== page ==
Bizarro Floods on Mississippi River, Part 2

Caption: Coast Guard MH-65 Dolphin helicopter crews monitor areas affected by the high water and flooding near Cape Girardeau, Mo., Jan. 3, 2016. U.S. Coast Guard photo by Petty Officer 2nd Class Seth Johson

The floods that have inundated parts of Illinois and Missouri are highly unusual, both in terms of their timing and their size and extent.

But they may not be so unusual in the future, due in part to climate change, and because federal agencies who we rely upon to determine the likelihood of floods may be underestimating the true risk on Midwestern rivers -- by a lot!

Studies indicate that the risk of floods are greater than two federal agencies lead us to beleive; FEMA, who produces flood risk maps, and the Army Corps of Engineers, who manages water levels and flood control systems on major rivers and reservoirs.

  • A study published in Nature Climate Change by researchers from University of Iowa found that the frequency of floods in Iowa and across the Midwest is on the rise. The study examined data from hundreds of stream monitoring stations throughout the Midwest. One-third of the stations showed floods are occurring more frequently than in the past.
  • A paper published in 2008 in Environmental Health Perspectives (Black 2008) determined that the 100-year flood at Hannibal, Missouri as determined by the Army Corps of Engineers should more realistically be defined as the 10-year flood.
  • A study from Washington University in St. Louis found that "100-year flood" elevations defined by the Army Corps of Engineers may be as much as 5.5 feet too low at some locations on the Mississippi River.

So when you think it seems like 100-year floods are happening way more frequently than once every one hundred years, it turns out you're right!

And Midwestern floods will become even more bizarro (i.e. potentially bigger or more frequent) as the climate changes. The Midwest is already seeing an upward trend in the amount of annual rainfall we receive. According to the National Climate Assessment, rain will increasingly fall in bigger storms in the winter and spring. Bigger more intense storms are more likely to lead to flooding. Earlier this year, the St. Louis Post-Dispatch did a great article on future flood risks on the MIssissippi that I highly recommend reading.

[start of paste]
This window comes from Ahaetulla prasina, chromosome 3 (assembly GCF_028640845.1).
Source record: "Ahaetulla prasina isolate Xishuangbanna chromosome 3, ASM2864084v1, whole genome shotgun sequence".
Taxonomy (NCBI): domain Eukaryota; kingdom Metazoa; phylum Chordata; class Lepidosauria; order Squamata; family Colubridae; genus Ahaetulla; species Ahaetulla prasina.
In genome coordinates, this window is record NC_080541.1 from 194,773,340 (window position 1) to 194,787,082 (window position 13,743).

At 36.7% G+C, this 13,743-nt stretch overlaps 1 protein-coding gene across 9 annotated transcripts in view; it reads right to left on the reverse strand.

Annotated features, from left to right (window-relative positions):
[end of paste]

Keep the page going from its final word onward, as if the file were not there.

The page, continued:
Climate projections indicate that more precipitation will fall in the winter in the future, and will come down as rain rather than snow, due to warmer temperatures. That could mean a greater likelihood of winter floods, like we're seeing now in the Midwest. It's very rare for major floods to happen in winter in the Middle Mississippi River. I did a quick examination of federal flood disaster declarations and found that only 10.5 percent occur in winter (4.4 percent in December), compared to 45.6 percent in spring and 32.4 percent in the summer (admittedly, flood disaster declarations are not the same thing as floods, but these numbers are representative of major flood events). More winter floods may occur in the future.


Climate Change Makes Flood Risk a Moving Target

We used to think of flood risk as a constant. The risk of flooding in the future was assumed to be about the same as the risk of flooding last year, and the year before that, and the year before that, etc. But that's no longer the case. We know the risk of flooding is on the rise along Midwestern rivers and climate change is subtly loading the dice, increasing the odds of floods even more every year.

Unfortunately, the tools we rely upon to estimate the risk of flooding don't take climate change into account. For example, official flood maps produced by FEMA and relied upon by more than 22,000 communities around the country are based solely on historical data, with no consideration of how flood risk will change in the future. Estimates produced by the Army Corps of Engineers have the same problem.

Despite these flaws, we still rely on those tools to plan where to build schools, bridges, and infrastructure; where it's safe for people to live; and, um, I don't know, decide how high to build a floodwall or levee!

Consequently, we're making decisions about what to build and where to build based on bad information and incomplete science. And we're putting a lot of people in harm's way as a result.

But researchers like Bob Criss aren't all that surprised by the floods now happening on the Mississippi. He recognizes that climate change is loading the dice and that our own interventions, such as walling off big rivers like the Mississippi with levees, have also elevated flood risks. According to Criss, "The big rivers have no place to go so, now they're acting like small rivers," meaning they're flashier and flood more quickly.

The good news is that we're waking up to that reality. This year, President Obama put in place new federal flood protection standards that require federal agencies to consider future climate impacts and use a larger margin of safety for federally funded projects. Some members of Congress (including Senator Roy Blunt of Missouri, a state dealing with serious flooding problems right now) sought to block these standards from going into effect, but Congress finally got out of the way. The new flood protection standards will help steer federally funded projects away from coastlines and away from vulnerable river floodplains. That's a big deal, when one considers the billions of dollars the federal government spends each year to build public infrastructure and facilities.

But states and local communities still make a lot of decisions on their own and each one deals with them in their own way. The floods happening on the Mississippi River will give us a look at how states and communities choose to adapt to a more uncertain future, for better or worse.





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